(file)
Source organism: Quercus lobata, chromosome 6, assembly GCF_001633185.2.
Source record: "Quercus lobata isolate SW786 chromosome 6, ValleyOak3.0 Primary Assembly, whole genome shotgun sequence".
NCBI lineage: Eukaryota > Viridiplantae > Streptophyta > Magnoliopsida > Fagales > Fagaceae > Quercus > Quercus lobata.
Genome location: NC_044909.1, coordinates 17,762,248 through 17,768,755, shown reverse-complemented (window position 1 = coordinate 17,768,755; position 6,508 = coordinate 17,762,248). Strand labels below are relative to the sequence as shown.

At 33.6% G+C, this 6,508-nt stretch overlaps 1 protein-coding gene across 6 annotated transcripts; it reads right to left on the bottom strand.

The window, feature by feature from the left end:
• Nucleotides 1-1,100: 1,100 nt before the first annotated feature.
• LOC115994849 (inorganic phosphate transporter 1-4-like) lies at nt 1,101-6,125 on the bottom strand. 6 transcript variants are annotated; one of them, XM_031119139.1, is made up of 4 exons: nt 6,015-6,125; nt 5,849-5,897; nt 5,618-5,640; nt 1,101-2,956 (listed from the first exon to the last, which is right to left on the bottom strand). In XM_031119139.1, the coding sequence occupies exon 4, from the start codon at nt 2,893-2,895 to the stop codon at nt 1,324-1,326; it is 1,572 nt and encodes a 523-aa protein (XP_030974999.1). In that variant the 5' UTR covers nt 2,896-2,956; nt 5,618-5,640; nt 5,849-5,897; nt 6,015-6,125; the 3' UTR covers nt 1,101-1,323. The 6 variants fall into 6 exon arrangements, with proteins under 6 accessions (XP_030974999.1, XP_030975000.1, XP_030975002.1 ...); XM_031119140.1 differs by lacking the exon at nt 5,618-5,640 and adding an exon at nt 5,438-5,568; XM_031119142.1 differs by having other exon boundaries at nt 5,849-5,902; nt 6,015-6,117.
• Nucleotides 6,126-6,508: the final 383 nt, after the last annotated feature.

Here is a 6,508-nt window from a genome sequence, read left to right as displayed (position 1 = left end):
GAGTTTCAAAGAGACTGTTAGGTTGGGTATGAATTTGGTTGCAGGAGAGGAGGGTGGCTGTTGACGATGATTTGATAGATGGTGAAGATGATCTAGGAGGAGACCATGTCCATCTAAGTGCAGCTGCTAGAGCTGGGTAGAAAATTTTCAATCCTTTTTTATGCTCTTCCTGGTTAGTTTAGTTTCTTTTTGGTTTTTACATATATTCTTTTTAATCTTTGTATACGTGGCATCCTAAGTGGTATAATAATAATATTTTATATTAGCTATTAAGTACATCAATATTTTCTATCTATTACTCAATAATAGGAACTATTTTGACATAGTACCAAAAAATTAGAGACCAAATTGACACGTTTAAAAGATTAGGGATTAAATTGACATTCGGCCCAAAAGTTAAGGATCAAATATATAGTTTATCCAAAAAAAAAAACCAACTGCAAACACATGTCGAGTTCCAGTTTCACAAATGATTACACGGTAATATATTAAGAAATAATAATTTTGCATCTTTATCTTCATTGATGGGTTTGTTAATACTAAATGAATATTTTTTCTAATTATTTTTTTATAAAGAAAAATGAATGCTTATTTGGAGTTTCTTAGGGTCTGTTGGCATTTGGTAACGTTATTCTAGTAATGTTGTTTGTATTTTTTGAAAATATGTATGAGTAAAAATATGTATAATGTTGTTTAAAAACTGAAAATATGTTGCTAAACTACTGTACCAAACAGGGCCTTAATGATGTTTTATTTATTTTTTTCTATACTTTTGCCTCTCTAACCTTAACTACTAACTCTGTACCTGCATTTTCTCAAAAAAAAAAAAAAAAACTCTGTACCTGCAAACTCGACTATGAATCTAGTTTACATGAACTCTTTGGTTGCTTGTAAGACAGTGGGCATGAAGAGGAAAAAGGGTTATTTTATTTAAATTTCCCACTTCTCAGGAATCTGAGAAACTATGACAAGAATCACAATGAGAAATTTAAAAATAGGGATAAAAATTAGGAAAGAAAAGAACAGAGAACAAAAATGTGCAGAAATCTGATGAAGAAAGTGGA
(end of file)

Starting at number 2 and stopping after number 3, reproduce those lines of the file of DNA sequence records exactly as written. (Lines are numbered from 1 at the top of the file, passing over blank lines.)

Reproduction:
Source record: "Quercus lobata isolate SW786 chromosome 6, ValleyOak3.0 Primary Assembly, whole genome shotgun sequence".
NCBI lineage: Eukaryota > Viridiplantae > Streptophyta > Magnoliopsida > Fagales > Fagaceae > Quercus > Quercus lobata.